The survey, in which 81% of Council staff participated, found there was a big gap between the actual culture and the organisation’s desired culture.
Chief Executive Kevin Lavery said the participation rate was outstanding – well above the industry average – and showed that staff wanted to have their say.
He said the results showed there was a lot of room for improvement but were understandable in the context of the Council having gone through a significant restructure over the past 18 months.
The results showed there is a large gap between what the Executive Leadership Team believes the Council’s culture is and what the rest of the organisation believes it to be.
The results have been presented in what are called ‘circumplexes’ (see graphs below), which is the result of collating all the information. When the results are broken down, there are essentially three key findings:
- Role clarity – staff say they are unclear what is expected of them
- Employee satisfaction – many staff are not enjoying their work and do not expect to be with the organisation two years from now. This is also supported by consistently high turnover and feedback that staff don’t feel empowered and that the environment does not support fresh ideas
- Customer service – staff believe the organisation can do much more to improve service delivery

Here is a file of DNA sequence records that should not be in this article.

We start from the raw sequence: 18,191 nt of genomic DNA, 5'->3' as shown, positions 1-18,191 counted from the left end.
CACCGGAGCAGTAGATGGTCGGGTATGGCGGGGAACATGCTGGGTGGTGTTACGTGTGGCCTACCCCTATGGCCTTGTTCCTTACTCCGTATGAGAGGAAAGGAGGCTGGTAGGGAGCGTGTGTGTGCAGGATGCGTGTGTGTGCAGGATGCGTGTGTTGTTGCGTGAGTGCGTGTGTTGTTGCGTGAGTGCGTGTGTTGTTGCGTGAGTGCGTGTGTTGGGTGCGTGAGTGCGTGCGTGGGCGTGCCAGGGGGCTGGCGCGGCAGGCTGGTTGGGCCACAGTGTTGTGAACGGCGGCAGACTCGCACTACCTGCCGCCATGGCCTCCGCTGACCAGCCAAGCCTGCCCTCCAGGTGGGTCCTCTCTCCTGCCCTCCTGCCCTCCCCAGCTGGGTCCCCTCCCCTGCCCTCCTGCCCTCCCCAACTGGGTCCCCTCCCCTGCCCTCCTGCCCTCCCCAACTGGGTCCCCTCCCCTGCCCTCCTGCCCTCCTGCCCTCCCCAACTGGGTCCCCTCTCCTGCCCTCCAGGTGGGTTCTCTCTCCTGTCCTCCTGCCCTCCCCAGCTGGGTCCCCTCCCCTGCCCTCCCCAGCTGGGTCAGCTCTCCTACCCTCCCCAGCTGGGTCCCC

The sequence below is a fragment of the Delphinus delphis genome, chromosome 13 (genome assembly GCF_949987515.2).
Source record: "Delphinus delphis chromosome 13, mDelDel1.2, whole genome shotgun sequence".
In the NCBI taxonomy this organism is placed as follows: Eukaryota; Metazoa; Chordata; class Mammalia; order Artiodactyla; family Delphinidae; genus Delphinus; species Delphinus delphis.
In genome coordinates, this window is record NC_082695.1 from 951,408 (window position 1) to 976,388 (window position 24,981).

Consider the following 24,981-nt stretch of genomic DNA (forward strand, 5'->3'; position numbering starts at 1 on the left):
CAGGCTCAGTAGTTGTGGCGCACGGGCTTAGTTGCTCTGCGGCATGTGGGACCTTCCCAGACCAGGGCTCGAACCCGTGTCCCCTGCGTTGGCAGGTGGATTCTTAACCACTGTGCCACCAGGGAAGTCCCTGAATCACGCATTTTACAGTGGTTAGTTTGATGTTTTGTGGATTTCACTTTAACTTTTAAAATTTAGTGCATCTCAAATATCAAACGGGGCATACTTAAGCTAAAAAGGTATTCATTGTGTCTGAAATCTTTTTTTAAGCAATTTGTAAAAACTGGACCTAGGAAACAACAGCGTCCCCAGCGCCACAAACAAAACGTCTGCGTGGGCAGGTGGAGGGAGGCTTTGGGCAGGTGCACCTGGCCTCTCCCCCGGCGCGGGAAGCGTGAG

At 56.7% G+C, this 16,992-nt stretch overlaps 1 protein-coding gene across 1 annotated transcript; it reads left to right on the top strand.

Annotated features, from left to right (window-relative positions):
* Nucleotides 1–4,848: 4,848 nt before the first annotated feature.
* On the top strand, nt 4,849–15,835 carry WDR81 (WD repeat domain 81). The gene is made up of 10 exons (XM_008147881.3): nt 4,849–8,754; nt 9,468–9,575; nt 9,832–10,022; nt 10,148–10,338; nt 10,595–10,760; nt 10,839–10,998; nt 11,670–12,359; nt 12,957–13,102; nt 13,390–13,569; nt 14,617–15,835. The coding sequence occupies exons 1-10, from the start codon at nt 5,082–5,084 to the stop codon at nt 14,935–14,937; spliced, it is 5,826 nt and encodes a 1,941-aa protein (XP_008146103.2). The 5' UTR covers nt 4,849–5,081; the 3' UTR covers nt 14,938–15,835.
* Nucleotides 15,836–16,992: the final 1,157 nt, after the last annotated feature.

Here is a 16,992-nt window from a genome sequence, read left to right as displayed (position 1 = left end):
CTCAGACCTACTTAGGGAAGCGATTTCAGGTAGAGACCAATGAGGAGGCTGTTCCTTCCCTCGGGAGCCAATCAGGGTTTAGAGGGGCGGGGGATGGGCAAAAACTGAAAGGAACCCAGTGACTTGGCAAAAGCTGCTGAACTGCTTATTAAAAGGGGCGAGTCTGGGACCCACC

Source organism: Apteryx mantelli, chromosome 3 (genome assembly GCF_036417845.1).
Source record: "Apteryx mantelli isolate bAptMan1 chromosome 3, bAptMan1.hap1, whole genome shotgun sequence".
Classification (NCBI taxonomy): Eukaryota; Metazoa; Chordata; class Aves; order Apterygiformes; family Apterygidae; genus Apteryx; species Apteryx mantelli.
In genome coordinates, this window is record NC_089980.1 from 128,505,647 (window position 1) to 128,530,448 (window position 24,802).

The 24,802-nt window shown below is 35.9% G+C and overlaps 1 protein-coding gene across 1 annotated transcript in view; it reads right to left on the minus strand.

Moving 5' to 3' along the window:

Culture Survey Circumplexes (162KB PDF)
The results also highlighted gaps around the Council’s values of aiming high, encouraging fresh thinking and delivering what is right. This strongly suggests that we need to improve on acting with integrity and respect. In other words, a majority of staff think we need to do more to live up to our values in those areas.
“Restructures are always an unsettling time for staff,” says Mr Lavery.
“Having said that, the staff have spoken. They’ve told us how it is. They clearly want to work in a supportive environment where they can enjoy their work and strive for quality knowing that everyone or anyone can come up with good ideas.”
Mr Lavery said the Council as a priority was developing an action plan to improve the workplace culture.
The plan will focus on four key areas:
- Leadership – managers will undergo leadership programmes and be role models for the culture that everyone wants
- Communication – regular communication via intranet video, and email from the CEO to all staff – and more face-to-face meetings
- Involve staff in the process to improve the culture and implement a comprehensive training and development programme
- Accommodation – implement open-plan offices and ‘hot desking’ for all staff.
“I have asked the property team to work up a plan for flexible working and ‘hot desking’ . This means that myself, all directors, managers and section heads will give up our offices and work in open-plan environments. I intend to be the first person to give up my office. I believe open-plan working breaks down barriers and will help change our culture.”
Mr Lavery said the changes would be driven hard so that the new culture was embedded quickly and so that it sticks.
“I want Wellington City Council to be a place where people and graduates want to work and are proud to be,” he says.
“The Council is one of Wellington’s best and most dynamic institutions which does great work every day. But I think it’s fair to say that morale is not as positive as it should be, and we’re going to change that.”
The full results of the survey will be shared with staff in the coming weeks.